Moldova, the Country of the recent “Twitter Revolution” is often referred to as the poorest country in Europe.  I am spending the week back in Chisinau, the capital city, where I have been several times over the past few years.  There Keystone Human Services International  has a small office and a staff of about ten people who are supporting several projects.

I am here with two colleagues from the US to implement Social Solution’s  newly acquired software TOTAL: Record, and despite the language differences (Romanian is spoken in Moldova) and despite the differences in human service systems models, I am delighted to report that the implementation is going very well.  As I mentioned in earlier posts, leadership is very important, and in accordance with that reality, I have travelled here with the CEO of Keystone Human Services International.  As in all implementations, that makes all the difference.

Strictly as an aside. Social Solutions refers to TOTAL:Record as “financial performance management” software for human services organizations.  In another post I’ll write about how they are seriously under-estimating the software product they acquired, but I’ll save that for tomorrow, I promise.  Suffice it to say that we are implementing it in Moldova, where medicaid reimbursement rules are not a driving factor. to say the least!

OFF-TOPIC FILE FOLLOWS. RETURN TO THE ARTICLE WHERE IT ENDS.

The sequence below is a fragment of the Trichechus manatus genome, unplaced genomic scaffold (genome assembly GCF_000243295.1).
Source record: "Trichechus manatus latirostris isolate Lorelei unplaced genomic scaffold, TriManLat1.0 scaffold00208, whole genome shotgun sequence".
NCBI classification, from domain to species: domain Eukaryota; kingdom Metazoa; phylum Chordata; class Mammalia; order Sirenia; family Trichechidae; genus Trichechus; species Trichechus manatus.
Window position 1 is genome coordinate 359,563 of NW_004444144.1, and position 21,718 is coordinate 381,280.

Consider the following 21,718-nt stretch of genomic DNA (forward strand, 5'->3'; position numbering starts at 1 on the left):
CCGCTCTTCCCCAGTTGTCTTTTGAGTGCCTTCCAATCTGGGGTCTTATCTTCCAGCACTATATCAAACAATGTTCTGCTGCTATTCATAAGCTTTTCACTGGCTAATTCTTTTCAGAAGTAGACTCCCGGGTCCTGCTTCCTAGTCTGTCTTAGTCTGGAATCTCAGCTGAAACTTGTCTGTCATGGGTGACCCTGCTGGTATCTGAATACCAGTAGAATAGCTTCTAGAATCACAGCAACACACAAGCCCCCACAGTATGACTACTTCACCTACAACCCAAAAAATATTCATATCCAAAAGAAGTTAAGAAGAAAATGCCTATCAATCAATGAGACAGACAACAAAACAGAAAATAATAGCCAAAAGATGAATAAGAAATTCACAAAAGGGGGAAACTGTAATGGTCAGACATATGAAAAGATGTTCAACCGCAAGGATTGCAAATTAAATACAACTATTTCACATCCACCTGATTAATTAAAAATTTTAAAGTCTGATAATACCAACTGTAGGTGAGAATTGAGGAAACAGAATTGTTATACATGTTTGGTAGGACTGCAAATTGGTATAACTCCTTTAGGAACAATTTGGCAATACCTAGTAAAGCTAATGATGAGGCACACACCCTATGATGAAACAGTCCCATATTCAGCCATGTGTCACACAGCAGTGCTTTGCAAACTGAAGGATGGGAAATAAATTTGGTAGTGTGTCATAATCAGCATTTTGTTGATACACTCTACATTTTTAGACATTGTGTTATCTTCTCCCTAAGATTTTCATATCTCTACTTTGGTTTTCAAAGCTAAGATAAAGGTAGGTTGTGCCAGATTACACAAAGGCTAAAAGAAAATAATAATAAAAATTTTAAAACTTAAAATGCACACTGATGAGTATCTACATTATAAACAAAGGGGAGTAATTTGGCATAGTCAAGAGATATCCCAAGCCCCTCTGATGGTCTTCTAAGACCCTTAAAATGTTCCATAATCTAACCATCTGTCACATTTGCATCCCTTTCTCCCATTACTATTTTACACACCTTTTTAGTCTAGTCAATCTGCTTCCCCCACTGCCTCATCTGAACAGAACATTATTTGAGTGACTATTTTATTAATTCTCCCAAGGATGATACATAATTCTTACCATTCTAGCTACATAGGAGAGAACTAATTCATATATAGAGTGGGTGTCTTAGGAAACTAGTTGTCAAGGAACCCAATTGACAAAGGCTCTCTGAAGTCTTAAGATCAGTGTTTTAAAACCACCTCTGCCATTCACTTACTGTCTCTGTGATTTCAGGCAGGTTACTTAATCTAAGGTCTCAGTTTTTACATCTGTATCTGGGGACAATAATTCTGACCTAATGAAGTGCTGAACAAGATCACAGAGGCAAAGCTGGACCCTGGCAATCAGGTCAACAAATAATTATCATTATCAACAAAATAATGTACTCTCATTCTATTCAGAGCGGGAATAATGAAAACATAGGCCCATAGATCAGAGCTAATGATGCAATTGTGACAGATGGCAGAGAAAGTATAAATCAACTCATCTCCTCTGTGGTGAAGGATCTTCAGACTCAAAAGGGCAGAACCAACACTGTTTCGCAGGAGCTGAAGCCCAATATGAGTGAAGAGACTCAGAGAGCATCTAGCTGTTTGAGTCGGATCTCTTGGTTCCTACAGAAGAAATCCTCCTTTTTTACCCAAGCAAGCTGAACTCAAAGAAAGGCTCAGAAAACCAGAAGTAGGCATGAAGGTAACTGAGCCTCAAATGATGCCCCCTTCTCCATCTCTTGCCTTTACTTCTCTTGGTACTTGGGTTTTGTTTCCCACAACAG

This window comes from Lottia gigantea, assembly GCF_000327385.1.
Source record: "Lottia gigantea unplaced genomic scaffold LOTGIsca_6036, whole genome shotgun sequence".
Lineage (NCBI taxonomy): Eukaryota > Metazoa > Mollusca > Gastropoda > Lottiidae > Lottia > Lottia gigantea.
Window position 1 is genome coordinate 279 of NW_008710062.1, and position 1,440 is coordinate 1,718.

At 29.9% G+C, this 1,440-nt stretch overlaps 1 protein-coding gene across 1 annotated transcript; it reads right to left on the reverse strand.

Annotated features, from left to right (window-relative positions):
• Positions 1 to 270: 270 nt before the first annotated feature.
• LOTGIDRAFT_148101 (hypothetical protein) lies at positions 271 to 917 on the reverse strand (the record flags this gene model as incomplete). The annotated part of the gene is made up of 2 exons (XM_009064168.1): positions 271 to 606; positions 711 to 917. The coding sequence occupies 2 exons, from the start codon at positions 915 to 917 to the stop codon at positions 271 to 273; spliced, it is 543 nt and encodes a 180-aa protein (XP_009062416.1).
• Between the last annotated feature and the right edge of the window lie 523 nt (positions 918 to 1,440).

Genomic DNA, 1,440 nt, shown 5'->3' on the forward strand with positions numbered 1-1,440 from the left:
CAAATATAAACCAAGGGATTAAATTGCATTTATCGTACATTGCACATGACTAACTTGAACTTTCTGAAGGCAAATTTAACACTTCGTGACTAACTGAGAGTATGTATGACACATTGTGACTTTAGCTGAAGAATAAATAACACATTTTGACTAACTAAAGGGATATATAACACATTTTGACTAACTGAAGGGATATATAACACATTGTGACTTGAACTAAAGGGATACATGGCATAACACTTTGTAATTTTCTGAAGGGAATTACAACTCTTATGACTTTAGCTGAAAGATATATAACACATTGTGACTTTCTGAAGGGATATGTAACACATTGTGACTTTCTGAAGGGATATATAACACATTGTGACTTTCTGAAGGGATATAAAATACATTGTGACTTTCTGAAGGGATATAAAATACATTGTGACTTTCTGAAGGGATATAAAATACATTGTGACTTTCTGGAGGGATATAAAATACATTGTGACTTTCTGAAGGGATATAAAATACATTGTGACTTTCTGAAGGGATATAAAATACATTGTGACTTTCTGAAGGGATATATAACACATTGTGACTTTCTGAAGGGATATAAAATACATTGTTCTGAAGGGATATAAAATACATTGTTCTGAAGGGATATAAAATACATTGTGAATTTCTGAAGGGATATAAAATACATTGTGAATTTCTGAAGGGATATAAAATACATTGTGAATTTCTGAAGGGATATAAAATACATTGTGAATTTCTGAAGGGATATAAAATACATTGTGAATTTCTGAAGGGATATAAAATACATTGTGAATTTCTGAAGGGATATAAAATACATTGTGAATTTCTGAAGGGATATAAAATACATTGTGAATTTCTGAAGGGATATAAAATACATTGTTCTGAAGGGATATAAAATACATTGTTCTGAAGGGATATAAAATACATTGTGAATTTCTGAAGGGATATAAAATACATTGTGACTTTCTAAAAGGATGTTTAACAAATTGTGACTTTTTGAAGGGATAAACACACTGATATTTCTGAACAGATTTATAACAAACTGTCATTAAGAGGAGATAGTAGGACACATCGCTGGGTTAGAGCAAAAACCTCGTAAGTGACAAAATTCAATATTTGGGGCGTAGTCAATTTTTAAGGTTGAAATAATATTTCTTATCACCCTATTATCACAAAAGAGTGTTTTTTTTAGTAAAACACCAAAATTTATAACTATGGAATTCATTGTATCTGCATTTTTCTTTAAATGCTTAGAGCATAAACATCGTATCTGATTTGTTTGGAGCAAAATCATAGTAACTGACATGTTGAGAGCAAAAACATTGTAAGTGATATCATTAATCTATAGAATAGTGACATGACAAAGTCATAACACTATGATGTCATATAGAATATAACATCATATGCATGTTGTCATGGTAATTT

We are deep in the detailed struggles of all implementations—-how to define fields, activities, costs, etc.  It is the task of turning diffuse programmatic activities of helping people achieve full active lives in the community (rather than in institutions) into the bits and bytes of reportable data—-ie.  information.  I love this stuff!

This is a particularly fun project to be on—I am not usually so deep in the details of our software implementations anymore.  This one, though, will serve as a model and an inreplaceable information source for what we hope will be many more projects, so I am bringing in the most experienced staff and the most talented software application experst we have—under my watchful eye.  It’s good to be reminded how important valid and reliable information regarding human services can be; and good to be reminded of how rare it is.  I feel privileged to be doing this work.

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 9 RULES FOR PREVENTING PROJECT MELTDOWN 

 

1.  Know what the project is supposed to accomplish.  This may seem obvious, but, trust me, people often have very different ideas about the goals, and then have very different yardsticks for measuring success.  Get everyone on the same page.

2.  Get the team together.  When I say in #1 that everyone needs to be on the same page, make sure you know who “everyone” is.  Name names.  Set aside a specific space for the team to meet regularly, and make sure they have the resources to complete their assignments.